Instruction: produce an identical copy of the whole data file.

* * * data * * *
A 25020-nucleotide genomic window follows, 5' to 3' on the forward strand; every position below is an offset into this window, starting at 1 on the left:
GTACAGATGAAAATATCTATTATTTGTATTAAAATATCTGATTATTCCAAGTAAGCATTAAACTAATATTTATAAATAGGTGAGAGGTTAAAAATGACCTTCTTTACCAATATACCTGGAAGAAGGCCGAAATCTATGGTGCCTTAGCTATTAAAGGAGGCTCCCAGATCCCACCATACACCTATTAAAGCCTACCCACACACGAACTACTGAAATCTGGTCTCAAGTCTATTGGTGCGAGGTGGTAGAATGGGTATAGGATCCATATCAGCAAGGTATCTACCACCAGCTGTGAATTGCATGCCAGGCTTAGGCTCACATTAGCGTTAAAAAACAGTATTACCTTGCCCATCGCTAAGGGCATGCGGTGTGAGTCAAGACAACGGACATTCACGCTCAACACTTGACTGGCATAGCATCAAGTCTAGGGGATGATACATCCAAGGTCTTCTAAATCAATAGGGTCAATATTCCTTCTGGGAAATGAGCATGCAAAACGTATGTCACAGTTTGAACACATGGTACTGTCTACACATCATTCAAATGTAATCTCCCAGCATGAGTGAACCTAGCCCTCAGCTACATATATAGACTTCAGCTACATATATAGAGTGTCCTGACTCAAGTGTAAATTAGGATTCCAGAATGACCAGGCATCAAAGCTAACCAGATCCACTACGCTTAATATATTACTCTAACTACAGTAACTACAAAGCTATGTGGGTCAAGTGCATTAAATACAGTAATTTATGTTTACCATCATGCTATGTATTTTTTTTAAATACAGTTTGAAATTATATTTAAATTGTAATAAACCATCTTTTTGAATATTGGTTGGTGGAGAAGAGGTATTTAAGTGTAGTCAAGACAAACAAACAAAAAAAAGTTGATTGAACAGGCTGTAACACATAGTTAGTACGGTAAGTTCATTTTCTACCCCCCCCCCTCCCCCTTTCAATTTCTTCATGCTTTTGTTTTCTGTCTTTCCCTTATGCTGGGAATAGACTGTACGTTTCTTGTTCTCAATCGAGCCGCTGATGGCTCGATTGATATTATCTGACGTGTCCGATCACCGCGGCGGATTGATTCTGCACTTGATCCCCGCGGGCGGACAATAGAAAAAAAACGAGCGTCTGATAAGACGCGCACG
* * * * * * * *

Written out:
A 25020-nucleotide genomic window follows, 5' to 3' on the forward strand; every position below is an offset into this window, starting at 1 on the left:
GTACAGATGAAAATATCTATTATTTGTATTAAAATATCTGATTATTCCAAGTAAGCATTAAACTAATATTTATAAATAGGTGAGAGGTTAAAAATGACCTTCTTTACCAATATACCTGGAAGAAGGCCGAAATCTATGGTGCCTTAGCTATTAAAGGAGGCTCCCAGATCCCACCATACACCTATTAAAGCCTACCCACACACGAACTACTGAAATCTGGTCTCAAGTCTATTGGTGCGAGGTGGTAGAATGGGTATAGGATCCATATCAGCAAGGTATCTACCACCAGCTGTGAATTGCATGCCAGGCTTAGGCTCACATTAGCGTTAAAAAACAGTATTACCTTGCCCATCGCTAAGGGCATGCGGTGTGAGTCAAGACAACGGACATTCACGCTCAACACTTGACTGGCATAGCATCAAGTCTAGGGGATGATACATCCAAGGTCTTCTAAATCAATAGGGTCAATATTCCTTCTGGGAAATGAGCATGCAAAACGTATGTCACAGTTTGAACACATGGTACTGTCTACACATCATTCAAATGTAATCTCCCAGCATGAGTGAACCTAGCCCTCAGCTACATATATAGACTTCAGCTACATATATAGAGTGTCCTGACTCAAGTGTAAATTAGGATTCCAGAATGACCAGGCATCAAAGCTAACCAGATCCACTACGCTTAATATATTACTCTAACTACAGTAACTACAAAGCTATGTGGGTCAAGTGCATTAAATACAGTAATTTATGTTTACCATCATGCTATGTATTTTTTTTAAATACAGTTTGAAATTATATTTAAATTGTAATAAACCATCTTTTTGAATATTGGTTGGTGGAGAAGAGGTATTTAAGTGTAGTCAAGACAAACAAACAAAAAAAAGTTGATTGAACAGGCTGTAACACATAGTTAGTACGGTAAGTTCATTTTCTACCCCCCCCCCTCCCCCTTTCAATTTCTTCATGCTTTTGTTTTCTGTCTTTCCCTTATGCTGGGAATAGACTGTACGTTTCTTGTTCTCAATCGAGCCGCTGATGGCTCGATTGATATTATCTGACGTGTCCGATCACCGCGGCGGATTGATTCTGCACTTGATCCCCGCGGGCGGACAATAGAAAAAAAACGAGCGTCTGATAAGACGCGCACG